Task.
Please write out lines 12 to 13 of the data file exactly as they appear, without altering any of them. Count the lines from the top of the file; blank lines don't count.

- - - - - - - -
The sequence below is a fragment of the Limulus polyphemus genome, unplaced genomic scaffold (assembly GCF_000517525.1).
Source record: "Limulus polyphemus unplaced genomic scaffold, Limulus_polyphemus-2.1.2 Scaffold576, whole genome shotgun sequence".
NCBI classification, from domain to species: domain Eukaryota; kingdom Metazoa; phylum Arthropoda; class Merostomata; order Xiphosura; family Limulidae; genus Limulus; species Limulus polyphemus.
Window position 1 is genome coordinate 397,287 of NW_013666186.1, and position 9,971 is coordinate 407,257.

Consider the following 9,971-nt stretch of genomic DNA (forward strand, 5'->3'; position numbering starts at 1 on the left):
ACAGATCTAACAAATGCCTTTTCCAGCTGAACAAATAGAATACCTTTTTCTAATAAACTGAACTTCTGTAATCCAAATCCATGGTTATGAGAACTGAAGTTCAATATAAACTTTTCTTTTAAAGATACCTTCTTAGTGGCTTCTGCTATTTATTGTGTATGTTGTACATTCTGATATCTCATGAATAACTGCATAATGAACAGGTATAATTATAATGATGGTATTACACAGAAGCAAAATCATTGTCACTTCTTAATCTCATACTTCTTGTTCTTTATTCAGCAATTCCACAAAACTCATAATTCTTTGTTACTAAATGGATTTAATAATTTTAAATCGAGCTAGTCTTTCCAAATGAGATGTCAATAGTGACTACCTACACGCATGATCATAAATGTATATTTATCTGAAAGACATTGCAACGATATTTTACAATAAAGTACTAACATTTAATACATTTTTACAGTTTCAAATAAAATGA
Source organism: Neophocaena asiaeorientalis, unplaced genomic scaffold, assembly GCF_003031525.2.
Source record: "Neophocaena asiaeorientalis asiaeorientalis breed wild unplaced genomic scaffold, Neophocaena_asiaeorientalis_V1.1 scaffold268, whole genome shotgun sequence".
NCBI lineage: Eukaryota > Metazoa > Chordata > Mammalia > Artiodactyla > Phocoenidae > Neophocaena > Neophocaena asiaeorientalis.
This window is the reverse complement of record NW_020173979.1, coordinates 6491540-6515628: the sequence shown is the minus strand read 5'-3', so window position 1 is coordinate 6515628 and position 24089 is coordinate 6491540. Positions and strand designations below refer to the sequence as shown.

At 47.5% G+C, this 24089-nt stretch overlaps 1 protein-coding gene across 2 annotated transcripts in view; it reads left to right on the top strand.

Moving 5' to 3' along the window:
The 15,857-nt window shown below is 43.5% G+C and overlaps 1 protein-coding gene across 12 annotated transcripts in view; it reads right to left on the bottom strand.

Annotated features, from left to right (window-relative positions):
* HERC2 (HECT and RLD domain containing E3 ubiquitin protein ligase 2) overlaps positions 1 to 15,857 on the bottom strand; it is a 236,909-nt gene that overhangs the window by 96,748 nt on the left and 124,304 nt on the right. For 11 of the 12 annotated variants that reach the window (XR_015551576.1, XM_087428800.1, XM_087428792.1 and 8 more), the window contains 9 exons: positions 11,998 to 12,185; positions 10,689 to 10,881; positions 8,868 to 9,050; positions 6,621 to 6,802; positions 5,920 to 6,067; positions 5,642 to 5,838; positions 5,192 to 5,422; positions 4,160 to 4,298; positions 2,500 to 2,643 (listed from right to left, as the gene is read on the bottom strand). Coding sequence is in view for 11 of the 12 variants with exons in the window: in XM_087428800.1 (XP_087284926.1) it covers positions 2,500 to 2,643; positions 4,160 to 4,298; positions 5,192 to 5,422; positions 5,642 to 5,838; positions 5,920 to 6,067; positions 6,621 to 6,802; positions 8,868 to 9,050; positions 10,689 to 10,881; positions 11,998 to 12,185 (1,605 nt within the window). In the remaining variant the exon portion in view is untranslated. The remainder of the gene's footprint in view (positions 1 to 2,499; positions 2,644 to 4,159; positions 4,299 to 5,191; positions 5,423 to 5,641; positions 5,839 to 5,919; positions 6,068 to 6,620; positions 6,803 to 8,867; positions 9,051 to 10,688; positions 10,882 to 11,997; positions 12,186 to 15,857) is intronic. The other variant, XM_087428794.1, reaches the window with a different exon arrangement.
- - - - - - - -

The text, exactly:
Moving 5' to 3' along the window:
The 15,857-nt window shown below is 43.5% G+C and overlaps 1 protein-coding gene across 12 annotated transcripts in view; it reads right to left on the bottom strand.